Bitcoin Developers Take No Holidays
Nobody controls Bitcoin. Nobody owns its code, and no one knows how to turn the network off. As Bitcoin consists mostly of software, its future is largely decided by its community of volunteer developers. And these developers, the accompanying chart shows, are a passionate group who rarely take a break. With the exception of possibly Easter, during which activity visibly decreased, Bitcoin development does not slow down on weekends or holidays.
Bitcoin's most popular implementation, Bitcoin Core, is run by approximately 95% of all nodes. Its contributors largely gather around mailing lists, slack channels and of course the Github coding platform, recently bought by Microsoft, where 547 contributors have been listed since 2009, and 54 over the past year alone.
Over the past three and half years, Github data shows, Bitcoin Core developers have worked relentlessly to resolve issues. One notable exception seems to be December 2015, presumably because many developers took the time to travel to the Scaling Bitcoin conference in Hong Kong to debate solutions to Bitcoin’s capacity limits. Then, Bitcoin Core developer Pieter Wuille presented the concept of Segregated Witness (Segwit), which was activated two years later.
Anybody can read Bitcoin’s code and its proposed changes, and anybody can propose their own changes by "forking"’ the code and proposing a "merge" of other contributions with a so-called “pull request." (Please see below for a glossary of Github terms). Such forks are not necessarily the much-feared forks of the Bitcoin network.
The majority of code, for example relating to how to calculate fees, is not relevant for Bitcoin's consensus mechanism, which relates to code that governs what constitutes a valid block on the Bitcoin blockchain. The rule that a block can only be of 1MB in size (excluding some signatures) is probably the most famous and contentious consensus-relevant code. But this controversy, important as it is, does not occupy the bulk of developers' time.
Developers worked to merge pull requests and released a new version of what is essentially Bitcoin’s reference client. The main following of the Bitcoin Github repository, as defined by people watching or forking the code, unsurprisingly also correlates with the Bitcoin price, which reached new all-time highs around December of 2017 and January of 2018. There are now almost 20,000 forks of the Bitcoin code, with 3,300 people enabling notifications.
Releases are coming out regularly and are generally - and with the exception of 0.15.0 in September 2017 --- are bug free.
While the number of contributors to the project is on the rise, the data also shows there have been no changes in the administration team of the Bitcoin repository. No members were added or removed in the past 18 months. Interestingly, forks and watch events are cyclical, but merges, pulls and issues are not.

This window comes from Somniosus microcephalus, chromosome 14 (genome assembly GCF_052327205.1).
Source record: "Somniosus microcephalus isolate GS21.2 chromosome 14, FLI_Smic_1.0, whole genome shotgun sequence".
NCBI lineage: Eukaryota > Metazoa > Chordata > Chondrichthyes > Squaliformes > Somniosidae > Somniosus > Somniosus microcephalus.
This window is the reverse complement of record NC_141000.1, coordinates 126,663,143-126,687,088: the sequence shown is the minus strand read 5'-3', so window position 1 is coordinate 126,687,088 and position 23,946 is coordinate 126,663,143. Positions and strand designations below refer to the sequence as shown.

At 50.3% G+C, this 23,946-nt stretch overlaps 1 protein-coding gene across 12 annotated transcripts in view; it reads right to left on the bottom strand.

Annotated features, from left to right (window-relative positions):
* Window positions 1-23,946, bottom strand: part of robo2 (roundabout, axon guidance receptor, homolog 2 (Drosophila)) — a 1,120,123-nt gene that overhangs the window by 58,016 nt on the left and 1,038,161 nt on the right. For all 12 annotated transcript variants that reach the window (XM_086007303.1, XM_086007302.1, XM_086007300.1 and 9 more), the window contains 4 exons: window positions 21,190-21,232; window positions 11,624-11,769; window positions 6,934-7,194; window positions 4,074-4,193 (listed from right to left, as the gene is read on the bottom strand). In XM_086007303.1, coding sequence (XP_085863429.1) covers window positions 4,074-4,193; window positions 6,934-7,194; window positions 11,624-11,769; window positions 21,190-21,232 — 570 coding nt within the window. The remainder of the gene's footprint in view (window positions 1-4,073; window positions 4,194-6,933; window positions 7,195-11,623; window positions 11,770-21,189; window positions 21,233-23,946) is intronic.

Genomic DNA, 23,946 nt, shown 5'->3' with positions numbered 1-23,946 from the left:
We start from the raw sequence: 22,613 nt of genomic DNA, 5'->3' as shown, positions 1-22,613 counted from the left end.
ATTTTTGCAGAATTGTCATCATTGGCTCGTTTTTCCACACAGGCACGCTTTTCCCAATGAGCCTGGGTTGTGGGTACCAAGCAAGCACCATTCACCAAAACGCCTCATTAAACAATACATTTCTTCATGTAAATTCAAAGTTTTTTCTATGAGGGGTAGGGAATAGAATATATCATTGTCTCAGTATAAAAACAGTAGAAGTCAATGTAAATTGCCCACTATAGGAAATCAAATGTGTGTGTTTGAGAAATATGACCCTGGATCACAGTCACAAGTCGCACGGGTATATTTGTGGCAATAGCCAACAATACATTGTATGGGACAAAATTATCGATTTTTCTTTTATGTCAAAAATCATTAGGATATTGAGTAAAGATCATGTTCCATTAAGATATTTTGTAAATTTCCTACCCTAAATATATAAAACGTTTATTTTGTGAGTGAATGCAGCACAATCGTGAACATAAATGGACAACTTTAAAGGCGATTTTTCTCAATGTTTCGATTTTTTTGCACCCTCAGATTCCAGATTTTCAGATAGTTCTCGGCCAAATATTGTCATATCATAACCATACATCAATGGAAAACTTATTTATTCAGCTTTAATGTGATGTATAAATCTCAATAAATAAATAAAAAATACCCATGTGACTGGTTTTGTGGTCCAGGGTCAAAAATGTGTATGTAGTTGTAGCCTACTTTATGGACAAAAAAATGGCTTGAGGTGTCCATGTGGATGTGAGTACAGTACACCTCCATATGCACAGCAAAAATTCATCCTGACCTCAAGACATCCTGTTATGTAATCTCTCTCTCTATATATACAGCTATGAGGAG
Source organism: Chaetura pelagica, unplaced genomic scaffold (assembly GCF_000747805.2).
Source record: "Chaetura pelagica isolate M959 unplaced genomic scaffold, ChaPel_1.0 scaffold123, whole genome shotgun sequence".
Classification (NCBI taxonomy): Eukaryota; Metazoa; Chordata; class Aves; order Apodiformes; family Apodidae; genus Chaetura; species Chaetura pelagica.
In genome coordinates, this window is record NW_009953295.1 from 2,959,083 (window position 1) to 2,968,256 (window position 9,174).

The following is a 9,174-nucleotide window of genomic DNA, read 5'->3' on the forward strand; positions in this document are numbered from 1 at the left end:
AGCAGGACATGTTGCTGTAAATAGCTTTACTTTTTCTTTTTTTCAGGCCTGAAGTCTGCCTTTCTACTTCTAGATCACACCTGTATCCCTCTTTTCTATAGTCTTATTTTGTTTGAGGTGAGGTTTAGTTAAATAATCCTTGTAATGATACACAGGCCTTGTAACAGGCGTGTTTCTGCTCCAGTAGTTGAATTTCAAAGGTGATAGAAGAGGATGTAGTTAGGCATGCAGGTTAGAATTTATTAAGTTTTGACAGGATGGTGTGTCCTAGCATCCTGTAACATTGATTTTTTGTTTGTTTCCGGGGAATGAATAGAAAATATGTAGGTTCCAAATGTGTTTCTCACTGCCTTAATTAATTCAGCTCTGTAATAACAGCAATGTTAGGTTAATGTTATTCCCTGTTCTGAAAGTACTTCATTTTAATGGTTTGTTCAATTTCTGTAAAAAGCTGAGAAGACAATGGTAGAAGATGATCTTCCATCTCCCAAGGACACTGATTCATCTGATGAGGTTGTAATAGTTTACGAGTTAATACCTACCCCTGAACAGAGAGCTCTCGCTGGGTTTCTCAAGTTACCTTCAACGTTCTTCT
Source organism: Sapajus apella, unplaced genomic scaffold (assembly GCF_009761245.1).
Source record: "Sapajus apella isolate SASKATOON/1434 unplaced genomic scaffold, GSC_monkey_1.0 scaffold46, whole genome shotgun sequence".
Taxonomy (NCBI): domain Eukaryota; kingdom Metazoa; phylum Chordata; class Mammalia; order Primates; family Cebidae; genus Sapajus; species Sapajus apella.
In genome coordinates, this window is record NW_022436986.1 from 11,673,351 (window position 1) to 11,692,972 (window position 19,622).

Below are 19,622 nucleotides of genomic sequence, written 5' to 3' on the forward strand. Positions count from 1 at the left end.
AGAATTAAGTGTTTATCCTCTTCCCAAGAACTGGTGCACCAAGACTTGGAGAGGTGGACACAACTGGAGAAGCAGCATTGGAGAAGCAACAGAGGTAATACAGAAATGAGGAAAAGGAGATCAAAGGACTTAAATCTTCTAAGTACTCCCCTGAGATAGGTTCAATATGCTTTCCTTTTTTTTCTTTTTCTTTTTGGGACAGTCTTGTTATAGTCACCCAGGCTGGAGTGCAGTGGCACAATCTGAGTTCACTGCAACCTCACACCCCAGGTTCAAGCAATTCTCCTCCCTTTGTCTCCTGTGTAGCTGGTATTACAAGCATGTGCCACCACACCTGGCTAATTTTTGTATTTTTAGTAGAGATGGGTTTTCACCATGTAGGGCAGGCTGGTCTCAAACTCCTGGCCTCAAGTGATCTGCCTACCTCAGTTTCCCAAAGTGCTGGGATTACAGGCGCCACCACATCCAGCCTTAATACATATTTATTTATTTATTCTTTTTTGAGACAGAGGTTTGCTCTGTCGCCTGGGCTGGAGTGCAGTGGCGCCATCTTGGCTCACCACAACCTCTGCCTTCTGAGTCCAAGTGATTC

A dedicated and motivated developer community is crucial to the success of Bitcoin. There is plenty of work to be done, demontrated by complications around "fee events," during which transaction fees spike.
There are other challenges on the horizon. Recently, multiple developers have expressed their discontent with Microsoft’s acquisition of the Github platform. Wladimir van der Laan, the current maintainer of the repository, hinted in a tweet the project might be moving to the open-source alternative GitLab. Bitcoin development will undoubtedly continue, but where that development will take place is not yet determined. Most likely, it will be on a self-hosted server, multiplied all over the web -- truly in the spirit of Bitcoin’s decentralization.
Leo Weese is president of the Bitcoin Association of Hong Kong.
A Brief Glossary of Github Terms:
Commit Comment Event: triggered when a commit comment is created.
Create Event: represents a created repository, branch or tag.
Delete Event: represents a deleted branch or tag.
Fork Event: triggered when a user forks a repository.
Gollum Event: triggered when a Wiki page is created or updated.
Issue Comment Event: triggered when an issue comment is created, edited, or deleted.
Issue Event: triggered when an issue is assigned, unassigned, labeled, unlabeled, opened, edited, milestoned, demilestoned, closed, or reopened.
Member Event: Triggered when a user is added or removed as a collaborator to a repository, or has their permissions changed.
Pull Request Event: Triggered when a pull request is assigned, unassigned, labeled, unlabeled, opened, edited, closed, reopened, or synchronized. Also triggered when a pull request review is requested, or when a review request is removed.
Pull Request Review Comment Event: triggered when a comment on a pull request's unified diff is created, edited, or deleted.
Push Event: triggered on a push (commit) to a repository branch. Branch pushes and repository tag pushes also trigger push events.
Release Event: triggered when a release is published.
Watch Event: is related to starring a repository, not watching.